Your Money Adviser: How to Get the Most From a Health Savings Account

Choosing a health savings account can be daunting, especially for people funding one for the first time. But some comparison shopping can help minimize fees and maximize savings, researchers say.

Providers of health savings accounts are generally doing a better job of disclosing details like fees and investment options, said Leo Acheson, associate director of multiasset and alternative strategies at the financial research firm Morningstar. But, he added, “there’s still some room for improvement.”

While updating an analysis of 10 big providers of the accounts, he said, Morningstar found that just four made all details — like fees charged — available on their websites.

A health savings account, or H.S.A. — available when paired with a specific type of high-deductible health insurance plan — offers triple tax benefits. You can contribute to an H.S.A. through paycheck deductions, reducing your taxable income; interest or investment gains are tax free; and withdrawals aren’t taxed, either, as long as you spend the money on eligible items or treatment. (If you don’t have health coverage through your employer, you can make tax-deductible contributions on your own to an H.S.A., as long you have a compatible health plan.)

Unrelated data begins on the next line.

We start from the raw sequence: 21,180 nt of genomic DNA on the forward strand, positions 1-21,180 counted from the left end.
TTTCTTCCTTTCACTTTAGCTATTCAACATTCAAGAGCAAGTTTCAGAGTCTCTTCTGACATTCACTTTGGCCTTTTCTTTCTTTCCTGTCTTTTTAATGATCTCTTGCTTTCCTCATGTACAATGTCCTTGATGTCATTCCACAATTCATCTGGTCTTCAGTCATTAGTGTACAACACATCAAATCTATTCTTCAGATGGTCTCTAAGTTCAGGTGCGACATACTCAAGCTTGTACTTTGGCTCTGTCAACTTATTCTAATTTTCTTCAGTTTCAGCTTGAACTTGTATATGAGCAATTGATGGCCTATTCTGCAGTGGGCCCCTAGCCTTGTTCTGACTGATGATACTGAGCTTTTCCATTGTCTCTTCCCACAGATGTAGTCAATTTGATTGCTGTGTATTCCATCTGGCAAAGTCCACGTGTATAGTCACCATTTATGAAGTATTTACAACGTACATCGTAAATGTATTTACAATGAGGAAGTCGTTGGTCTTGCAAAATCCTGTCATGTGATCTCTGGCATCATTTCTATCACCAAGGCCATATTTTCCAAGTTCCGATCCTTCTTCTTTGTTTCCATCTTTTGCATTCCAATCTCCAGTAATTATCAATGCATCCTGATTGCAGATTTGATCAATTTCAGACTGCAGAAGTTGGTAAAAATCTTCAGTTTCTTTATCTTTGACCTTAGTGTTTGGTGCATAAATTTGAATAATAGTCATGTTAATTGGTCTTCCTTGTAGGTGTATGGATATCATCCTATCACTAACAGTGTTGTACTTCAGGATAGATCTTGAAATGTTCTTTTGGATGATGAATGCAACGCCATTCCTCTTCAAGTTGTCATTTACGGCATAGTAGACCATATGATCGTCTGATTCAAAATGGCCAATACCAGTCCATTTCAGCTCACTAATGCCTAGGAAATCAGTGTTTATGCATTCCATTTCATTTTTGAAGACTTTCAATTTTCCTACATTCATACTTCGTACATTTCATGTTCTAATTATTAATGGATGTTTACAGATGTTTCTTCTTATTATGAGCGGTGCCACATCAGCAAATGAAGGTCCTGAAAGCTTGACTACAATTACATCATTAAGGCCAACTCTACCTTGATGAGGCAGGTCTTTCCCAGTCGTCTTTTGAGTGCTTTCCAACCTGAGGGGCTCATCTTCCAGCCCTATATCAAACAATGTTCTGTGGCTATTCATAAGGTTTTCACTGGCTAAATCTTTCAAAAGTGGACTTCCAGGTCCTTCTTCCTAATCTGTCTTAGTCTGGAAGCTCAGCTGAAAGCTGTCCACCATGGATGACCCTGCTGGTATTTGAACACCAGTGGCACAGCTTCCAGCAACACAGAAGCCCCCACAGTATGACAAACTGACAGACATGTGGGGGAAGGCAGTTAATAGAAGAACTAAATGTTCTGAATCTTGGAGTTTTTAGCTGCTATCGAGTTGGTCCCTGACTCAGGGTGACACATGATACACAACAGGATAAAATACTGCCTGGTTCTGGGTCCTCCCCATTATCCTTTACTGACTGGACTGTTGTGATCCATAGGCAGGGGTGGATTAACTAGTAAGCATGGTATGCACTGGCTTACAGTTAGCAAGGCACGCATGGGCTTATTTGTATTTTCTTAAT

Money in the accounts can be used for current health and medical expenses, or invested for care in the future. According to Fidelity Investments, a couple who are 65 years old and retiring in 2018 may need about $280,000 to cover health costs in retirement, and funding an H.S.A. can help with that burden.

But most H.S.A. holders don’t appear to be saving for the long term, according to findings from the

Keep reading this article on The New York Times Your Money.